In research published on March 8 in Nature Biomedical Engineering, researchers led by Cheon Jinwoo and Choi Byoung Wook of Yonsei University in Seoul shared results from a study comparing SAIO's contrast performance, retention, and renal clearance profile with those of gadolinium-based agent Dotarem and iron-oxide nanoparticles.
SAIO clearly identified brain microvessels as thin as a hair (100 microns) in animal experiments and its enhancement lasted over 10 minutes, compared with less than two minutes for Dotarem, according to the researchers. In addition, they said that SAIO enabled observation of heart blood vessels that were hardly visible with other contrast agents. Finally, SAIO was stable without aggregation or iron leaching for up to a year, according to the researchers.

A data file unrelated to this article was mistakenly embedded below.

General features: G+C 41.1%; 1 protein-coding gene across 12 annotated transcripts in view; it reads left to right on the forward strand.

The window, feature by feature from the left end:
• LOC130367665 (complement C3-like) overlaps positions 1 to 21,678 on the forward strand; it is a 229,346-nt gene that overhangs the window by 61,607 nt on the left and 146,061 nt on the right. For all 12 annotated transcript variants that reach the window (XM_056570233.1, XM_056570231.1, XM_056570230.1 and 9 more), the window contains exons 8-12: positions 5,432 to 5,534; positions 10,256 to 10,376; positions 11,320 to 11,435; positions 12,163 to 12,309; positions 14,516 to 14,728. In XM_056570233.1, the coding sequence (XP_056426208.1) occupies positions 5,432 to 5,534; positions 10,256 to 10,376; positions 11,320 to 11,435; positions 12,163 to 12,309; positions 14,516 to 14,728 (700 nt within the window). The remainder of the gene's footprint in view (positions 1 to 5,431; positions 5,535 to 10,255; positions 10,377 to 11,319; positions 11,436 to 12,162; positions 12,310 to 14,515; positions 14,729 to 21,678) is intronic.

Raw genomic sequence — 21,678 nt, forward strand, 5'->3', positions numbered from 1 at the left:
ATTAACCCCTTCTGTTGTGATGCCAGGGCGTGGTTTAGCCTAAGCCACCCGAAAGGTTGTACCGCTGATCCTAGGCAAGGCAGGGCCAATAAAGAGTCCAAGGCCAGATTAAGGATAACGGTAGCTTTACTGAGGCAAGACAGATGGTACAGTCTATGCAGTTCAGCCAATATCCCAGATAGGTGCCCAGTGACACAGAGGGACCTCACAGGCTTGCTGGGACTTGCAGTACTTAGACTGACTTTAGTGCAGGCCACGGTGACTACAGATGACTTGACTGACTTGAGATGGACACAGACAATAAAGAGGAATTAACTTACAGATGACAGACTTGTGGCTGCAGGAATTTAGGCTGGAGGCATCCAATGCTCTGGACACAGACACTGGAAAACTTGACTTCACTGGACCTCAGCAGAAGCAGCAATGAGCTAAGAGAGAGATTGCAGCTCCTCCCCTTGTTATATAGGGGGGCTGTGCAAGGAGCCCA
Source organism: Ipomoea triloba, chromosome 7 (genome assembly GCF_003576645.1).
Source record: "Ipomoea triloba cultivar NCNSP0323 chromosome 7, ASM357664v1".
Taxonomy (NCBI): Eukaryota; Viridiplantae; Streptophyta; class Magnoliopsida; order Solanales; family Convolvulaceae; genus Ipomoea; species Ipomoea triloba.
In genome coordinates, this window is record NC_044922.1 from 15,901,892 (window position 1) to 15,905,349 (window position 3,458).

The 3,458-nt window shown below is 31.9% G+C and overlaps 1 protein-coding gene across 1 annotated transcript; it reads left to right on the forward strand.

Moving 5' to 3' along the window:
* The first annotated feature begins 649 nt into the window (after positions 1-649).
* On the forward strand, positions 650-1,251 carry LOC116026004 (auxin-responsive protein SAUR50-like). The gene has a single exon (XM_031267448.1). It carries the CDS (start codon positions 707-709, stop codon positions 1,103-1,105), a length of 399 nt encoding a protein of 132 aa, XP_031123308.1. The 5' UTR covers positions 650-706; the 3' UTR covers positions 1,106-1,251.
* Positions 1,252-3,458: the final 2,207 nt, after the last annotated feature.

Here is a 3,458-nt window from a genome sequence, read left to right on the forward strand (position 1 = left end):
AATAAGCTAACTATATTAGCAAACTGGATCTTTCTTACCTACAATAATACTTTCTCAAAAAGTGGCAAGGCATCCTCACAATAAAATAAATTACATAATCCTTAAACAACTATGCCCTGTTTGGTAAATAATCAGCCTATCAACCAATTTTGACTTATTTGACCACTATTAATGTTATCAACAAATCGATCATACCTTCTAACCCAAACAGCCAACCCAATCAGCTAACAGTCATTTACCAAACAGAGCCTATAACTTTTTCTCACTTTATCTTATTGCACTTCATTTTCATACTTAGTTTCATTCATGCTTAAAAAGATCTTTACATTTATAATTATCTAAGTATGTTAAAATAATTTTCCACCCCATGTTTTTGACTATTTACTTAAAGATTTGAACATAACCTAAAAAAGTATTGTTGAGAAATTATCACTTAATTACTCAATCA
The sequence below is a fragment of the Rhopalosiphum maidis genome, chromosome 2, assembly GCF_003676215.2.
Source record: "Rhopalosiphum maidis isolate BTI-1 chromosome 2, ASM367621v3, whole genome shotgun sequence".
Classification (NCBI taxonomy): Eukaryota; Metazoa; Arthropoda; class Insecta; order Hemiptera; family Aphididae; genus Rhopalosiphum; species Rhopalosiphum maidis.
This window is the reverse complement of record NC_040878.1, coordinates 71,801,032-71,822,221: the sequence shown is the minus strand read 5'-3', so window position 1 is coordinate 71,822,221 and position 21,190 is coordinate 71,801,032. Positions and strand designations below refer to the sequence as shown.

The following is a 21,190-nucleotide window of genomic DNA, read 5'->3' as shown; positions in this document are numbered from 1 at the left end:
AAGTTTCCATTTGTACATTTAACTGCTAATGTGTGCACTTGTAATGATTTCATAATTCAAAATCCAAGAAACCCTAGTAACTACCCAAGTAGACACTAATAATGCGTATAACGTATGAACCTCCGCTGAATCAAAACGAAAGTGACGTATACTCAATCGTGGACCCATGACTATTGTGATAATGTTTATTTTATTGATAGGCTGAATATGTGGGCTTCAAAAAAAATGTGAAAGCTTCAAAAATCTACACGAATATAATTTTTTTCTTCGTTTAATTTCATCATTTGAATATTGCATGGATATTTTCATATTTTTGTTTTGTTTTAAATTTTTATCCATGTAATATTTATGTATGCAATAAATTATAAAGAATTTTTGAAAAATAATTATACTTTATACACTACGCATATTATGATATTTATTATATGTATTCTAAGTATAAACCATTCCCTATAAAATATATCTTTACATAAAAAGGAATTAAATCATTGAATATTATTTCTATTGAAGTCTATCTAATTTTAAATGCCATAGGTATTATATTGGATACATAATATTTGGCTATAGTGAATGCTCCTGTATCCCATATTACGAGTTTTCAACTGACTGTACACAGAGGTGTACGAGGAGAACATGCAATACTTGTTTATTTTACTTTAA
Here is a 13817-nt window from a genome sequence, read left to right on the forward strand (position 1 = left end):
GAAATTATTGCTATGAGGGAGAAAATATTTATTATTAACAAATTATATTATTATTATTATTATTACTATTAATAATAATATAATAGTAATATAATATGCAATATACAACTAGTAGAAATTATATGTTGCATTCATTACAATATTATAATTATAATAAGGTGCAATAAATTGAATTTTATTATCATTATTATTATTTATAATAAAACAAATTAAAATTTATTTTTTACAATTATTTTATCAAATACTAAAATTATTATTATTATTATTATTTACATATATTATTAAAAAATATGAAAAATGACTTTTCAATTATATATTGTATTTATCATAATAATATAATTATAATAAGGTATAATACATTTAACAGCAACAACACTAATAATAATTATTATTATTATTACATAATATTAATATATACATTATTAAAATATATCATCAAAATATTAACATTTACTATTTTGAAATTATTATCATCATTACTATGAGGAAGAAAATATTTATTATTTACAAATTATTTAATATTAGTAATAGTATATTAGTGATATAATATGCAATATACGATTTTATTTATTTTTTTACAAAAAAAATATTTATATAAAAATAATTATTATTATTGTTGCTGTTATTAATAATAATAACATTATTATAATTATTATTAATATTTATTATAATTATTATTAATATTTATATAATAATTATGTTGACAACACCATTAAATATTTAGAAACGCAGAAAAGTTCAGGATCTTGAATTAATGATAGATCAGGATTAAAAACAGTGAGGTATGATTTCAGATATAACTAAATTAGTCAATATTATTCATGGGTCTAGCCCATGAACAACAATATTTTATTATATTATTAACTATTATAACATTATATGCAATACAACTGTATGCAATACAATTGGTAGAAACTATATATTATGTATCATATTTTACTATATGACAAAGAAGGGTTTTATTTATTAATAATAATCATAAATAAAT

(a) High-resolution 3D MRI brain vascular map using SAIO. Various blood vessels in the rat brain can be visualized. In addition to clinically important brain vessels (including anterior cerebral artery, middle cerebral artery, posterior cerebral artery), fine vessel structures as thin as 100 microns in diameter can be clearly visualized. (b) 3D MRI brain vascular map using Dotarem (gadolinium-based contrast agent). Resolution is low and microvessels are not visible. (c) For 3D reconstruction, multiple slices of MRI images of the rat heart were obtained after injection of SAIO. Rat coronary arteries (180 microns), which are 10 times thinner than human coronary arteries, were successfully visualized. Image and caption courtesy of Yonsei University's Institute for Basic Science.
SAIO's nanoparticle is 5 nanometers and consists of a polysaccharide core made primarily with dextran cross-linked with other molecules. The core is coated with an iron oxide surface to give it paramagnetic properties at room temperature, the researchers said.
Copyright © 2021 AuntMinnie.com